Oliveira, E. & Hersperger, A.M. (2018) Governance arrangements, funding mechanisms and power configurations in current practices of strategic spatial plan implementation. Land Use Policy. Online first:


A coevolutionary perspective on the adoption of sustainable land use practices

Cotton export substantially contributes to Uzbekistan’s economy. To produce cotton, the state imposes output targets on farmers which results in intensified cotton production practices, and consequently in land degradation. Improving degraded croplands via afforestation is an option explored through research experiments in the region, yet is currently not practiced by farmers. Using the example of the Amu Darya River lowlands of Uzbekistan, we analyze afforestation and its implementation constraints, by developing a coevolutionary socio-ecological systems framework that leans on evolutionary economics and evolutionary governance theories. Our study shows that farmers’ perceptions and rationalities, in close association with governance configurations of actors, institutions and knowledges, make them unreceptive towards afforestation. Altering relations between agricultural institutions and actors that are currently present in the cotton-centric configuration is difficult given the path-, inter- and goal dependencies. To change rural sustainable development paths, we conclude that the adoption of innovations requires a tailoring of knowledge and technology fitting local situation, as well as the reassembling of relations between actors, institutions and knowledge.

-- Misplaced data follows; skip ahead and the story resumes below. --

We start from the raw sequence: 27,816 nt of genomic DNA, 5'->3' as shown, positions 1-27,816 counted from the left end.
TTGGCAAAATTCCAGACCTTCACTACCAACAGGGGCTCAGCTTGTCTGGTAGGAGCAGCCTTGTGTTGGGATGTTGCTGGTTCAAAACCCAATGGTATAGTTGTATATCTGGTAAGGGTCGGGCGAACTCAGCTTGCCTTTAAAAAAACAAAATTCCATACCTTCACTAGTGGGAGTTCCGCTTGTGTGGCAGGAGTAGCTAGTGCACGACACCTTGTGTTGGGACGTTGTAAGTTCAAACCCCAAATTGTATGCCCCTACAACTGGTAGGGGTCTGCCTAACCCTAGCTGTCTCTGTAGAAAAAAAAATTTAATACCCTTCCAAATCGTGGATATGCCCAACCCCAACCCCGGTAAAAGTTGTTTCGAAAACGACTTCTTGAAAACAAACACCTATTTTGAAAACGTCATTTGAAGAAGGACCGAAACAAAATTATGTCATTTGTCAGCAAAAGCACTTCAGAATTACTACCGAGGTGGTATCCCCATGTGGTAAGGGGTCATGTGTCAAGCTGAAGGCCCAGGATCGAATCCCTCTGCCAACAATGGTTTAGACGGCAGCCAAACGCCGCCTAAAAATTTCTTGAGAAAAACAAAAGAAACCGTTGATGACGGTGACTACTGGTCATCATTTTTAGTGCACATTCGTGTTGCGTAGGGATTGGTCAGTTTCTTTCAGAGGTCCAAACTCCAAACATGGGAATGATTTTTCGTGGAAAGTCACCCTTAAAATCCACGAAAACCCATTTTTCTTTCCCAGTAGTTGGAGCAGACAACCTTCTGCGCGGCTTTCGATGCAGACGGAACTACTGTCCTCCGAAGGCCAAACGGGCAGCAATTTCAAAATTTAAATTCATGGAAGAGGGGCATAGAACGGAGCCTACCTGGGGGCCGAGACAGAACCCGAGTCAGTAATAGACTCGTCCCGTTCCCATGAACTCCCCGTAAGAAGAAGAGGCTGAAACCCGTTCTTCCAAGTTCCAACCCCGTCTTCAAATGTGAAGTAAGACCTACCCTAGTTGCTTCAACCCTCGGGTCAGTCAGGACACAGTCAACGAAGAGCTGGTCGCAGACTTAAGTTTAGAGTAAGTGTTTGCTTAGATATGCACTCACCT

Djanibekov, U. , Van Assche, K., Boezeman, D., Villamor, G.B. & Djanibekov, N. (2018) A coevolutionary perspective on the adoption of sustainable land use practices: The case of afforestation on degraded croplands in Uzbekistan. Journal of Rural Studies 59: 1-9

The contingency of landscape design interpretations

To address visual communication issues in landscape planning and design processes, an analytical framework that enables the study and possible anticipation of the interpretation of visual design representations is presented here. This framework consists of a hybrid theory of Peircean social semiotics and Laclaudian post-foundational discourse analysis (PDA). The semiotics of Peirce, through the concept of the interpretant, enable the conceptualization of the discourses that make up the socio-political contexts of design projects as so-called ‘interpretive habits’. This framework is demonstrated by partly reconstructing the socio-political context of Rebuild by Design, a design competition organized in the wake of hurricane Sandy in New York. It is suggested through this demonstration that the sign systems and discursive networks that influence the interpretations of design images by different stakeholders can be partially uncovered during the design process itself. By recognizing these interpretive habits during specific phases of the design process, planners and designers could potentially better anticipate the productive and counter-productive interpretations of their design representations.